In this speech, the former Ottawa Member of Parliament and member of the Senate gave a brief outline of the Allied war effort over the first two years of the war.
After Minister of Militia and Defence Sam Hughes was ousted from the government of Sir Robert Borden in 1916, the federal Liberal Party published a series of letters that attempted to discredit the government's conduct in the episode.
In this fascinating address, Clarance Warner sketched a picture of Canada's future if the British Empire lost the First World War and Canada became a German colony.
Although the war was only a few months old, Canadians already had access to a selection of diplomatic communiques and government papers relating to the declaration of war and Canada's contribution to the imperial war effort.
During the bitterly fought 1917 election campaign, the Union Government released this correspondence between Liberal leader Sir Wilfrid Laurier and the Canadian Club in Hamilton, Ontario, to cast doubt on Laurier's commitment to the war effort.
Journalist and Liberal Party organizer W.T.R. Preston was a bitter critic on the Conservative government and its running of the war, best known for writing the editorial that led to Sir Arthur Currie suing a Port Hope, Ontario, newspaper for libel. In this speech, he launched a blistering attack on the government for meddling in the 1917 election.
Joseph Lawson was a Toronto insurance broker who was attested into the 204th Battalion, Canadian Expeditionary Force, to act as a recruiter. He often appeared at recruiting rallies with John Slatter, bandmaster of the 48th Highlanders.
General Orders, promulgated to Canada's Non-Permanent Active Militia by the Minister of Militia in Militia Council, addressed a range of administrative and functional matters. This one covered decorations and medals for long-serving members of the Militia.
After the First World War, J.C. Shackleton of Toronto, Ontario, received this certificate marking his service in the Royal Air Force (formerly the Royal Flying Corps).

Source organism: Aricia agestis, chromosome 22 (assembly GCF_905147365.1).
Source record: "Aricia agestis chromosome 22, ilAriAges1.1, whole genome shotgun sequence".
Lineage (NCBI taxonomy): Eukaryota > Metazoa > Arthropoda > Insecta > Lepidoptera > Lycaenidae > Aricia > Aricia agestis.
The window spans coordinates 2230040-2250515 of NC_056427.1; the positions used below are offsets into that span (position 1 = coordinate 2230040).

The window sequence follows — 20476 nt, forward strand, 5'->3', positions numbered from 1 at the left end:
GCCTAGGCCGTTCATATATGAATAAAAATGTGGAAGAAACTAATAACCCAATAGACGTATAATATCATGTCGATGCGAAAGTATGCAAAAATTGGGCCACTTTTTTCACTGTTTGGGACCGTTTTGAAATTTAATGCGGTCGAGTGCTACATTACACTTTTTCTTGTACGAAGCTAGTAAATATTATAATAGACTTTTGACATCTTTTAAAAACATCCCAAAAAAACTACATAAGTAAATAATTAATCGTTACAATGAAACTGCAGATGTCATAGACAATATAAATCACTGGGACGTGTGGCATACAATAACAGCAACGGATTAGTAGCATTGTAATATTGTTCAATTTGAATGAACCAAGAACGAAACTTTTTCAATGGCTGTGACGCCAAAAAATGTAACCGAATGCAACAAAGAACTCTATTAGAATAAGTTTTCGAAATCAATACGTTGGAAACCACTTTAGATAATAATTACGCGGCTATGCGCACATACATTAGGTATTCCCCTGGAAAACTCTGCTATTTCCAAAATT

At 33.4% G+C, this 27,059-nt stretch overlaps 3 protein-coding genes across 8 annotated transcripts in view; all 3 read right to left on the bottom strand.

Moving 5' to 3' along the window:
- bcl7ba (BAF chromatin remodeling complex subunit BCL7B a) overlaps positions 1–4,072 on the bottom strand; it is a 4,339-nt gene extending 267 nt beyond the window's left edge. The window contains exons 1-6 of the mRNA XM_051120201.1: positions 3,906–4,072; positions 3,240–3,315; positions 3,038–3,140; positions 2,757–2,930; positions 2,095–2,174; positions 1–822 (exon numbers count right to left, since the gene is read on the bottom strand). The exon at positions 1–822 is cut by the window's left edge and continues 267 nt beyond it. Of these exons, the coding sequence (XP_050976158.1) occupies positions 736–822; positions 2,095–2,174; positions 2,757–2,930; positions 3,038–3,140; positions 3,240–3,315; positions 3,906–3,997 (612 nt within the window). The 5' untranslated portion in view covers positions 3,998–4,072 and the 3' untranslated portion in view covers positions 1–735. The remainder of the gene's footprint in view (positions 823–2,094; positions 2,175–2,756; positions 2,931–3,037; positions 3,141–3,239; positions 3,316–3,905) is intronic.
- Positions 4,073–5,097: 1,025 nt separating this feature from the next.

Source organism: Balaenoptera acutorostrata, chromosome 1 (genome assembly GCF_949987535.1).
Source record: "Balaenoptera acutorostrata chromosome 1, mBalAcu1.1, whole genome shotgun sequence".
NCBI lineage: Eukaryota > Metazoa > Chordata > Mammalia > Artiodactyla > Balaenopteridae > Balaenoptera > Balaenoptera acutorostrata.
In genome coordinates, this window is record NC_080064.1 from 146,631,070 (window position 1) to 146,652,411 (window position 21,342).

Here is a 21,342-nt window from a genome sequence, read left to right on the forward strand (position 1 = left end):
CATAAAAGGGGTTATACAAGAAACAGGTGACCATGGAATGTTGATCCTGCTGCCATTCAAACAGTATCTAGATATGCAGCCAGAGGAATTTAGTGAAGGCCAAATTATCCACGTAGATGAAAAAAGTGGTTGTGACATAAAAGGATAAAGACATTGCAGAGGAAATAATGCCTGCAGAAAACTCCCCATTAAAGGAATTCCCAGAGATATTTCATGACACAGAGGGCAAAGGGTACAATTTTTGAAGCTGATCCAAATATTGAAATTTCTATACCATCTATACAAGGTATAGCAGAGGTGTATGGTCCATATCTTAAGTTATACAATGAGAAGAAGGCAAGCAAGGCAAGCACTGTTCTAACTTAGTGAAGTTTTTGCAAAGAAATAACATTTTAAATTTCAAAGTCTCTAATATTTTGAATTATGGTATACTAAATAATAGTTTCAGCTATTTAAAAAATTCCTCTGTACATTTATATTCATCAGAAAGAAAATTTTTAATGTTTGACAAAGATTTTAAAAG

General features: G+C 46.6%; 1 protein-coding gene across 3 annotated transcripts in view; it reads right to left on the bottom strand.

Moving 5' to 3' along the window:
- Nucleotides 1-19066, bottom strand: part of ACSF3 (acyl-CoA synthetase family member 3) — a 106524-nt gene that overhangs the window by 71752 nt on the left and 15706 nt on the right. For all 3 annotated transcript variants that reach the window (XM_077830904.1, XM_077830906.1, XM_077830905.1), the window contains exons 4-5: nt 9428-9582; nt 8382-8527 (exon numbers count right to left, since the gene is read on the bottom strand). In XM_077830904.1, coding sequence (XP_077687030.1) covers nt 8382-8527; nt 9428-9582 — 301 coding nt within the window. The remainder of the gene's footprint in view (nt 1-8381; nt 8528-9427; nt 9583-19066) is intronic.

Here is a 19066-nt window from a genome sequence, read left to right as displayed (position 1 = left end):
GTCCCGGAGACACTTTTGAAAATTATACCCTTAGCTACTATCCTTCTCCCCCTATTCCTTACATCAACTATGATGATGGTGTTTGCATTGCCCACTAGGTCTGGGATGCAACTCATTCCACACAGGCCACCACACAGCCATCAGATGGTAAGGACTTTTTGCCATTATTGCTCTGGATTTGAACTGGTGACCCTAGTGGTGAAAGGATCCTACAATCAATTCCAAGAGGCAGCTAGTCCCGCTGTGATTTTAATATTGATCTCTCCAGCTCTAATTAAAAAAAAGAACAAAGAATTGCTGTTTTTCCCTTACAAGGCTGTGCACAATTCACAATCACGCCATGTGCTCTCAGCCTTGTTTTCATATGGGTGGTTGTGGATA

During the influenza epidemic at the end of the First World War, many public health authorities deputized civilian volunteers to assist with emergency medical care. Agnes Shackleton, shown in the photograph, wore this armband and carried this identification card on her rounds in October 1918.
Interested in adult education, the Kelsey Club in collaboration with the newly formed Canadian Broadcasting Corporation, provided this series of discussions on the subject of Canadian defence. Each discussion is led by a prominent individual; contributors include J.W. Dafoe and J.S. Woodsworth.
Published at the end of the First World War, this booklet provided an overview of all aspects of Canada's war effort over the previous four years.
Written by the official correspondent to the Ministry of Overseas Military Forces of Canada, Fred James, this booklet details Canada's role in the battles of Amiens, Arras, and Cambrai, often referred to as the Hundred Days.
Montreal publisher John Dougall produced this weekly digest of news, editorials, and cartoons from various international newspapers, to keep Quebeckers abreast of opinion outside of Canada.
This booklet contains a collection of speeches given by Prime Minister Robert L. Borden at locations in Toronto, Ottawa, and London (UK) throughout the summer of 1918.
This booklet contains a collection of speeches given by Prime Minister Robert L. Borden before the Canadian Clubs of Toronto, Montrael, Halifax, and Winnipeg in December of 1914.
This booklet contains a collection of speeches given by Prime Minister Robert L. Borden in Montreal, London (UK) and Manchester between December, 1916 and May, 1917.
In this speech before a special session of the Dominion parliament in August of 1914, Prime Minister Robert Borden considers emergency measures to be adopted by the government in response to the outbreak of war in Europe.
In this speech given to the Lawyers' Club of New York City in November 1916, Prime Minister Robert L. Borden discusses the relationship between Canada and the United States.